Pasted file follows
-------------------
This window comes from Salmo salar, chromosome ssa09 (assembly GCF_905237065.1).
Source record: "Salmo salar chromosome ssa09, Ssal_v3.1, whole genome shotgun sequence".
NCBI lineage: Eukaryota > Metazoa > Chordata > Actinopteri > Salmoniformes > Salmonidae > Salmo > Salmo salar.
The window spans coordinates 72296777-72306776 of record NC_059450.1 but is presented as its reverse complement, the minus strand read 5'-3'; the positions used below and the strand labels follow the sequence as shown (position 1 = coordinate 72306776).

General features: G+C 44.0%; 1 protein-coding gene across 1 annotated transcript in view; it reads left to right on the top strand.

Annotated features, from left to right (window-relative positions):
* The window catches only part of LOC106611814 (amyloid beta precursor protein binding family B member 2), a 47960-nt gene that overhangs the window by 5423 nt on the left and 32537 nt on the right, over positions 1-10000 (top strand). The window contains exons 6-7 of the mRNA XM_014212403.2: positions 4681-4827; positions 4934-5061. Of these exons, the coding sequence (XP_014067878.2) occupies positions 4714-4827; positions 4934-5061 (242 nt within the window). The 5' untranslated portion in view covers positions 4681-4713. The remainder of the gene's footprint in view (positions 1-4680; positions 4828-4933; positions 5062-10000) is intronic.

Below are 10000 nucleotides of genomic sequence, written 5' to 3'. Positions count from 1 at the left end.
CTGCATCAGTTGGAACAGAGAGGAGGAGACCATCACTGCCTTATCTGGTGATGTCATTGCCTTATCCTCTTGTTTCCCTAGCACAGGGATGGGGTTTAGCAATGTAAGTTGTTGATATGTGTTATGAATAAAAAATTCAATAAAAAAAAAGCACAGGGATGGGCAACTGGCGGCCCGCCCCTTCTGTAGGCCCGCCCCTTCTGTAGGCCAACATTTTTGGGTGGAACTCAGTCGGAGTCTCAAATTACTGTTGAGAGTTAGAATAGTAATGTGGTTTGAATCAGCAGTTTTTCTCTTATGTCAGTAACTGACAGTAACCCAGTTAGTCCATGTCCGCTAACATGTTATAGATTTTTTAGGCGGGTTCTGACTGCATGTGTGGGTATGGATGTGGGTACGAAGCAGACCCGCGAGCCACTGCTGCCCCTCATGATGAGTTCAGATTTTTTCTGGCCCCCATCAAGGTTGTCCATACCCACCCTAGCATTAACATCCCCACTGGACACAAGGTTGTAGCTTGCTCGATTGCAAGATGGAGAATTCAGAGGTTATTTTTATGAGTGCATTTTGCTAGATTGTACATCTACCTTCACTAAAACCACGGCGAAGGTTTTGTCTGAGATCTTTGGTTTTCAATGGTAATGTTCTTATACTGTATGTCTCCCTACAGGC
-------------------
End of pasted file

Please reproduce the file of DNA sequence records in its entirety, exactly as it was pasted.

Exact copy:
This window comes from Salmo salar, chromosome ssa09 (assembly GCF_905237065.1).
Source record: "Salmo salar chromosome ssa09, Ssal_v3.1, whole genome shotgun sequence".
NCBI lineage: Eukaryota > Metazoa > Chordata > Actinopteri > Salmoniformes > Salmonidae > Salmo > Salmo salar.
The window spans coordinates 72296777-72306776 of record NC_059450.1 but is presented as its reverse complement, the minus strand read 5'-3'; the positions used below and the strand labels follow the sequence as shown (position 1 = coordinate 72306776).

General features: G+C 44.0%; 1 protein-coding gene across 1 annotated transcript in view; it reads left to right on the top strand.

Annotated features, from left to right (window-relative positions):
* The window catches only part of LOC106611814 (amyloid beta precursor protein binding family B member 2), a 47960-nt gene that overhangs the window by 5423 nt on the left and 32537 nt on the right, over positions 1-10000 (top strand). The window contains exons 6-7 of the mRNA XM_014212403.2: positions 4681-4827; positions 4934-5061. Of these exons, the coding sequence (XP_014067878.2) occupies positions 4714-4827; positions 4934-5061 (242 nt within the window). The 5' untranslated portion in view covers positions 4681-4713. The remainder of the gene's footprint in view (positions 1-4680; positions 4828-4933; positions 5062-10000) is intronic.

Below are 10000 nucleotides of genomic sequence, written 5' to 3'. Positions count from 1 at the left end.
CTGCATCAGTTGGAACAGAGAGGAGGAGACCATCACTGCCTTATCTGGTGATGTCATTGCCTTATCCTCTTGTTTCCCTAGCACAGGGATGGGGTTTAGCAATGTAAGTTGTTGATATGTGTTATGAATAAAAAATTCAATAAAAAAAAAGCACAGGGATGGGCAACTGGCGGCCCGCCCCTTCTGTAGGCCCGCCCCTTCTGTAGGCCAACATTTTTGGGTGGAACTCAGTCGGAGTCTCAAATTACTGTTGAGAGTTAGAATAGTAATGTGGTTTGAATCAGCAGTTTTTCTCTTATGTCAGTAACTGACAGTAACCCAGTTAGTCCATGTCCGCTAACATGTTATAGATTTTTTAGGCGGGTTCTGACTGCATGTGTGGGTATGGATGTGGGTACGAAGCAGACCCGCGAGCCACTGCTGCCCCTCATGATGAGTTCAGATTTTTTCTGGCCCCCATCAAGGTTGTCCATACCCACCCTAGCATTAACATCCCCACTGGACACAAGGTTGTAGCTTGCTCGATTGCAAGATGGAGAATTCAGAGGTTATTTTTATGAGTGCATTTTGCTAGATTGTACATCTACCTTCACTAAAACCACGGCGAAGGTTTTGTCTGAGATCTTTGGTTTTCAATGGTAATGTTCTTATACTGTATGTCTCCCTACAGGC